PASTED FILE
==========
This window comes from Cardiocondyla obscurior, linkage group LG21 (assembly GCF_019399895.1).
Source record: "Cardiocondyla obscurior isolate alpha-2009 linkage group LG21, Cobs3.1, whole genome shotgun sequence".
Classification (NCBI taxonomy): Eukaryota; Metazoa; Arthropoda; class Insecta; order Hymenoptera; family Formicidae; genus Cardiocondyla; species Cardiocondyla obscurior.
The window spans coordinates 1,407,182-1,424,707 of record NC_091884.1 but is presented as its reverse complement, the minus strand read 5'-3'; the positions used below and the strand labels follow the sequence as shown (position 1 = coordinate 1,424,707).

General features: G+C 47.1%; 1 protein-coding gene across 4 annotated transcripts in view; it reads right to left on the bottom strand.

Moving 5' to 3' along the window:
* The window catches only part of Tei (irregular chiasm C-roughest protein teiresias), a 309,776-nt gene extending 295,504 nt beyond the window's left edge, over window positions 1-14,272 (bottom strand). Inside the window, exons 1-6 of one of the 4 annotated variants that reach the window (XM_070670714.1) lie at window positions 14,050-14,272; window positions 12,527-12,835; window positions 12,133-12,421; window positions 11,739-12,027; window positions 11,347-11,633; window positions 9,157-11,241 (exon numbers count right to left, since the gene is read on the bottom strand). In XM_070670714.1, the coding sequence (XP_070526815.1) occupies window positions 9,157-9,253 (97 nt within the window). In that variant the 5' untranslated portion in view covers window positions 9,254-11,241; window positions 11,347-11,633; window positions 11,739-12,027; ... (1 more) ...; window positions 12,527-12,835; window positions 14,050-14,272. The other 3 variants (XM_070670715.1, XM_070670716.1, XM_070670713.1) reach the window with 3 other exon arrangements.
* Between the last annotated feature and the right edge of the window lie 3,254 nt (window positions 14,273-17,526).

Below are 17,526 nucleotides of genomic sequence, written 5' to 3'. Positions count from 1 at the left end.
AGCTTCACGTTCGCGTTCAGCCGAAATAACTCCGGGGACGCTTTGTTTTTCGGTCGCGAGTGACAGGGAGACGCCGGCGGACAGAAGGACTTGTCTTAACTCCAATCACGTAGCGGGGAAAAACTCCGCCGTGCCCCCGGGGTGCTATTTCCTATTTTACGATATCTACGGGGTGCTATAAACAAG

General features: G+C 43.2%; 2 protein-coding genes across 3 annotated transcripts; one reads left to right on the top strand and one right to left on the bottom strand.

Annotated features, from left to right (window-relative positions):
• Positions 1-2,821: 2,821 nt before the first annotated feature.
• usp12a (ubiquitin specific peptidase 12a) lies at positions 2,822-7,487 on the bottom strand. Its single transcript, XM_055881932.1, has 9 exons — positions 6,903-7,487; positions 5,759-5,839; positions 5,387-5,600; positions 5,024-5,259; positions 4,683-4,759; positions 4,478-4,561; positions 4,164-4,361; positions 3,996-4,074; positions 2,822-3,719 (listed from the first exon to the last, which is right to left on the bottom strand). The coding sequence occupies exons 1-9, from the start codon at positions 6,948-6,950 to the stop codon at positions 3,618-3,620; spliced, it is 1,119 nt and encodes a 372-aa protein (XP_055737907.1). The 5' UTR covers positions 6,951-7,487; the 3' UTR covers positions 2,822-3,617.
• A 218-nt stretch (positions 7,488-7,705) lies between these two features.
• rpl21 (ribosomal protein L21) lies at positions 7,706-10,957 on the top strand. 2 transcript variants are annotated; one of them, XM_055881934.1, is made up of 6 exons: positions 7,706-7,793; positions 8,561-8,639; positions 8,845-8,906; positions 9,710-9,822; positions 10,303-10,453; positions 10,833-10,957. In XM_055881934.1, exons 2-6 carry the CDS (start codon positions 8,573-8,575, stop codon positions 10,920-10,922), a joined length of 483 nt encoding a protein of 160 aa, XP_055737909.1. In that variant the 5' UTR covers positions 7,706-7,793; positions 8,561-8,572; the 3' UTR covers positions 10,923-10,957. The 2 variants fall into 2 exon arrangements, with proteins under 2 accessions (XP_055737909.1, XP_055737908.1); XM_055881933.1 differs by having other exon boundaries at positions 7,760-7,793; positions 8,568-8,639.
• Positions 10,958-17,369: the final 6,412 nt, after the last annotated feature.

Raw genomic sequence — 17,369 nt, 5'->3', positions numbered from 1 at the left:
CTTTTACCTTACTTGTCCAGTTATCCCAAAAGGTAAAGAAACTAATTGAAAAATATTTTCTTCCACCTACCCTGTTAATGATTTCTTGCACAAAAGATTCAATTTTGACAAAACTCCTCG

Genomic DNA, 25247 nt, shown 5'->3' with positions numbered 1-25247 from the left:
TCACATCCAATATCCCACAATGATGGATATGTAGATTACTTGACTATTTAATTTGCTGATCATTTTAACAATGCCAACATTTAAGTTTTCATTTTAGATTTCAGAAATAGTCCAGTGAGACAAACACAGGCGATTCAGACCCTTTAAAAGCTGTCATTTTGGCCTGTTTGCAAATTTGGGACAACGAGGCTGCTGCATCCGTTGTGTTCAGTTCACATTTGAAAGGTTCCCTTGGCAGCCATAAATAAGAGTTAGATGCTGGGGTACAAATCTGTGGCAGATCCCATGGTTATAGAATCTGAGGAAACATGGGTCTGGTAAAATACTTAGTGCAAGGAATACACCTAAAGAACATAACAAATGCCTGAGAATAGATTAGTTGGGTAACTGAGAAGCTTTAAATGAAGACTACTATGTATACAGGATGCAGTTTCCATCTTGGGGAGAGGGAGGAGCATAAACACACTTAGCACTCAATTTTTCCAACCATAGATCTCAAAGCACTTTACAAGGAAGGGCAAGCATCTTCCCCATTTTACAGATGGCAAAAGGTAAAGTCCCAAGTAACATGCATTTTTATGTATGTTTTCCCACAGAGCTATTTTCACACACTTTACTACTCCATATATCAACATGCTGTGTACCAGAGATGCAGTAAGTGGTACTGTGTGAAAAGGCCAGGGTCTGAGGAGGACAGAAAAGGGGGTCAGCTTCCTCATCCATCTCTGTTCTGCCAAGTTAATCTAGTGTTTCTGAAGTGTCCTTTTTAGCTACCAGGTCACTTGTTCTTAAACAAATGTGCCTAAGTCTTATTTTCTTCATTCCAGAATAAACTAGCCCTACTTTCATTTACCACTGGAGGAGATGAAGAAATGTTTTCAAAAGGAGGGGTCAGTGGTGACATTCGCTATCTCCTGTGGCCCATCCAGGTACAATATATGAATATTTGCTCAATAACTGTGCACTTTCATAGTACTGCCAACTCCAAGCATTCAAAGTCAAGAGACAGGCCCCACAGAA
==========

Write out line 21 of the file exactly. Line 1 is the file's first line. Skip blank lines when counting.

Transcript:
TCACATCCAATATCCCACAATGATGGATATGTAGATTACTTGACTATTTAATTTGCTGATCATTTTAACAATGCCAACATTTAAGTTTTCATTTTAGATTTCAGAAATAGTCCAGTGAGACAAACACAGGCGATTCAGACCCTTTAAAAGCTGTCATTTTGGCCTGTTTGCAAATTTGGGACAACGAGGCTGCTGCATCCGTTGTGTTCAGTTCACATTTGAAAGGTTCCCTTGGCAGCCATAAATAAGAGTTAGATGCTGGGGTACAAATCTGTGGCAGATCCCATGGTTATAGAATCTGAGGAAACATGGGTCTGGTAAAATACTTAGTGCAAGGAATACACCTAAAGAACATAACAAATGCCTGAGAATAGATTAGTTGGGTAACTGAGAAGCTTTAAATGAAGACTACTATGTATACAGGATGCAGTTTCCATCTTGGGGAGAGGGAGGAGCATAAACACACTTAGCACTCAATTTTTCCAACCATAGATCTCAAAGCACTTTACAAGGAAGGGCAAGCATCTTCCCCATTTTACAGATGGCAAAAGGTAAAGTCCCAAGTAACATGCATTTTTATGTATGTTTTCCCACAGAGCTATTTTCACACACTTTACTACTCCATATATCAACATGCTGTGTACCAGAGATGCAGTAAGTGGTACTGTGTGAAAAGGCCAGGGTCTGAGGAGGACAGAAAAGGGGGTCAGCTTCCTCATCCATCTCTGTTCTGCCAAGTTAATCTAGTGTTTCTGAAGTGTCCTTTTTAGCTACCAGGTCACTTGTTCTTAAACAAATGTGCCTAAGTCTTATTTTCTTCATTCCAGAATAAACTAGCCCTACTTTCATTTACCACTGGAGGAGATGAAGAAATGTTTTCAAAAGGAGGGGTCAGTGGTGACATTCGCTATCTCCTGTGGCCCATCCAGGTACAATATATGAATATTTGCTCAATAACTGTGCACTTTCATAGTACTGCCAACTCCAAGCATTCAAAGTCAAGAGACAGGCCCCACAGAA